Tui Fiti

From Wikipedia, the free encyclopedia
Jump to: navigation, search

Tui Fiti or Tuifiti is the name of a figure referred to in different legends in Samoan mythology[1] and in other parts of Polynesia.[1] In other stories, 'Tui Fiti' means 'high chief of Fiti.'[1]

Savai'i[edit]

On the island of Savai'i in Samoa, a spirit deity called Tui Fiti resides in Fagamalo, a village said to have once been settled by Fijians.[1] The special abode of Tui Fiti was a mound within a grove of large and durable trees called ifilele (Afzilia bijuga). Tui Fiti's abode is called the vao sa, a sacred part of the forest which is tapu in Fagamalo.

Tui Fiti is referred to as the ali'i (high chief) of Fagamalo. There are no other ali'i chiefly titles in the village where all the matai chief titles are of orator tulafale status. Fagamalo is one of the pito nu'u sub-villages of the greater Matautu village on Savai'i island's central north coast.

The missionary George Turner wrote in Samoa, a Hundred Years Ago and Long Before (1884) that Tuifiti was the name of a village god in Savai'i who appeared as a man who walked about but was never visible to the people of the place. However, he could be seen by strangers.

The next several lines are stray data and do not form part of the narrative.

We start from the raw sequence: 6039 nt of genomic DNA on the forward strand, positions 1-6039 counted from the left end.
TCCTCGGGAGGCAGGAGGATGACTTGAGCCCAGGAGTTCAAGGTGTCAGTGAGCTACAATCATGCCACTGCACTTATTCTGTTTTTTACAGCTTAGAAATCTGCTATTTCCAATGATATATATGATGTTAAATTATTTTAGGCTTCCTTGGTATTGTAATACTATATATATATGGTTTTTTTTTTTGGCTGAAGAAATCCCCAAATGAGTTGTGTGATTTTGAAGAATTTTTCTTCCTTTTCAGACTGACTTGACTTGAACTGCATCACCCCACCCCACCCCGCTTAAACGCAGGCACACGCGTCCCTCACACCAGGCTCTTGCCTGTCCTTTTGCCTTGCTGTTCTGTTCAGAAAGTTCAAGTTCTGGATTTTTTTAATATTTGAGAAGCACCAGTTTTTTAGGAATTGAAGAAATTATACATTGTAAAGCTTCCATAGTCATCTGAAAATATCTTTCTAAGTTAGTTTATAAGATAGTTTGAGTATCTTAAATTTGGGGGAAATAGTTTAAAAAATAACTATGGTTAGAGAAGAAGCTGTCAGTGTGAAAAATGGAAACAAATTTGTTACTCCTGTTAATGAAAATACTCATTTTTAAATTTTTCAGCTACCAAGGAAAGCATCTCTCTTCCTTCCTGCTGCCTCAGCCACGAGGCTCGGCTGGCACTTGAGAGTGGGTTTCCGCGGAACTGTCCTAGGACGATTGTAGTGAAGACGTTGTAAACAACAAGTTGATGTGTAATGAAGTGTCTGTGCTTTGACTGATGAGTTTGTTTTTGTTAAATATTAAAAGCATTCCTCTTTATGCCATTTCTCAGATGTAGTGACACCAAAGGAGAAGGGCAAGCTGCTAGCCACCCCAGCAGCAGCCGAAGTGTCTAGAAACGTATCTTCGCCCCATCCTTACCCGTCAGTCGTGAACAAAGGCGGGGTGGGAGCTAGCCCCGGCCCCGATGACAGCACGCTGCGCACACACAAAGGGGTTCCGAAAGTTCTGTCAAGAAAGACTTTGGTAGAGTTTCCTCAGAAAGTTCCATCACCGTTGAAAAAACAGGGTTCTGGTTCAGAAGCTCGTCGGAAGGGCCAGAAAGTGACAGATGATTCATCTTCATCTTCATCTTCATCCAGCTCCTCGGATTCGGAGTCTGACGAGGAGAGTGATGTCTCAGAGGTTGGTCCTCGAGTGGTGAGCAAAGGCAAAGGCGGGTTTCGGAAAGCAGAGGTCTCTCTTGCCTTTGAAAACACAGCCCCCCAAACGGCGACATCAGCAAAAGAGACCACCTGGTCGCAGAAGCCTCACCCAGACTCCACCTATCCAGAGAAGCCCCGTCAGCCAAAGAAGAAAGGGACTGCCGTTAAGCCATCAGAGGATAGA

In 1978, the Governor-General of Fiji, Ratu Sir George Cakobau, arrived in Fagamalo during a state visit to Samoa. The High Chief of Fiji had requested a visit to Tui Fiti's burial ground. Cakobau was bestowed the chief title of Peseta[2] by the matai of Matautu in recognition of Samoa's ancient connection with Fiji.[1] The matai chief title of Peseta is referred to as a manaia title, one of the highest chief titles in Matautu. The title Peseta is included in the fa'alupega geneaology in Samoan oratory for the people of Matautu.[2]

References[edit]

  1. ^ a b c d e [1], Samoa's Pre-Contact Connections in West Polynesia and Beyond by Shawn S. Barnes & Terry l. Hunt, p. 254, Department of Anthropology, University of Hawai‘i
  2. ^ a b Tuimaleali'ifano, Morgan A. (1990). Samoans in Fiji: migration, identity and communication By Morgan A. Tuimaleali'ifano. University of the South Pacific. p. 45. ISBN 982-02-0019-9. Retrieved 15 December 2009.